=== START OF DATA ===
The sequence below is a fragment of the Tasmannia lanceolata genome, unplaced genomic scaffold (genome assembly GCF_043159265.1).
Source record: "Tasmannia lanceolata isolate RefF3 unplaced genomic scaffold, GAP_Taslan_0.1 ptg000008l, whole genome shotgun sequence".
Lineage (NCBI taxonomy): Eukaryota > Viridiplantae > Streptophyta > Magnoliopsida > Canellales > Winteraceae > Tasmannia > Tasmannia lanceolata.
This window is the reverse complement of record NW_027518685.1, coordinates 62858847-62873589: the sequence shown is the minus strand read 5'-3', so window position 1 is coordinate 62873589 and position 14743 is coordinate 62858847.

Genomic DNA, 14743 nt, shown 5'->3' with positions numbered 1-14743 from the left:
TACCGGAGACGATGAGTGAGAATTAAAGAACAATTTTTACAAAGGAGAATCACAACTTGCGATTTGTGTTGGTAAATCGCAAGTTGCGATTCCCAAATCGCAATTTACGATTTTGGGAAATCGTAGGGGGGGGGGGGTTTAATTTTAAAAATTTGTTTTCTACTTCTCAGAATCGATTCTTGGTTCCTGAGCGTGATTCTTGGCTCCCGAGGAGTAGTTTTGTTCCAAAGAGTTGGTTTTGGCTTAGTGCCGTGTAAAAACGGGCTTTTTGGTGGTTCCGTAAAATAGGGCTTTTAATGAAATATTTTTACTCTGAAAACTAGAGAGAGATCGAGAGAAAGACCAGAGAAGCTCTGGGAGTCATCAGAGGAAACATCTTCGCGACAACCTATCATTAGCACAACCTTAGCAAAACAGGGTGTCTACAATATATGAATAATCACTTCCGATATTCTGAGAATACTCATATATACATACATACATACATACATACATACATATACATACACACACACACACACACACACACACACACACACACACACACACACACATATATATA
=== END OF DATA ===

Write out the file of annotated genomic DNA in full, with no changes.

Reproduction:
The sequence below is a fragment of the Tasmannia lanceolata genome, unplaced genomic scaffold (genome assembly GCF_043159265.1).
Source record: "Tasmannia lanceolata isolate RefF3 unplaced genomic scaffold, GAP_Taslan_0.1 ptg000008l, whole genome shotgun sequence".
Lineage (NCBI taxonomy): Eukaryota > Viridiplantae > Streptophyta > Magnoliopsida > Canellales > Winteraceae > Tasmannia > Tasmannia lanceolata.
This window is the reverse complement of record NW_027518685.1, coordinates 62858847-62873589: the sequence shown is the minus strand read 5'-3', so window position 1 is coordinate 62873589 and position 14743 is coordinate 62858847.

Genomic DNA, 14743 nt, shown 5'->3' with positions numbered 1-14743 from the left:
TACCGGAGACGATGAGTGAGAATTAAAGAACAATTTTTACAAAGGAGAATCACAACTTGCGATTTGTGTTGGTAAATCGCAAGTTGCGATTCCCAAATCGCAATTTACGATTTTGGGAAATCGTAGGGGGGGGGGGGTTTAATTTTAAAAATTTGTTTTCTACTTCTCAGAATCGATTCTTGGTTCCTGAGCGTGATTCTTGGCTCCCGAGGAGTAGTTTTGTTCCAAAGAGTTGGTTTTGGCTTAGTGCCGTGTAAAAACGGGCTTTTTGGTGGTTCCGTAAAATAGGGCTTTTAATGAAATATTTTTACTCTGAAAACTAGAGAGAGATCGAGAGAAAGACCAGAGAAGCTCTGGGAGTCATCAGAGGAAACATCTTCGCGACAACCTATCATTAGCACAACCTTAGCAAAACAGGGTGTCTACAATATATGAATAATCACTTCCGATATTCTGAGAATACTCATATATACATACATACATACATACATACATACATATACATACACACACACACACACACACACACACACACACACACACACACACACACATATATATA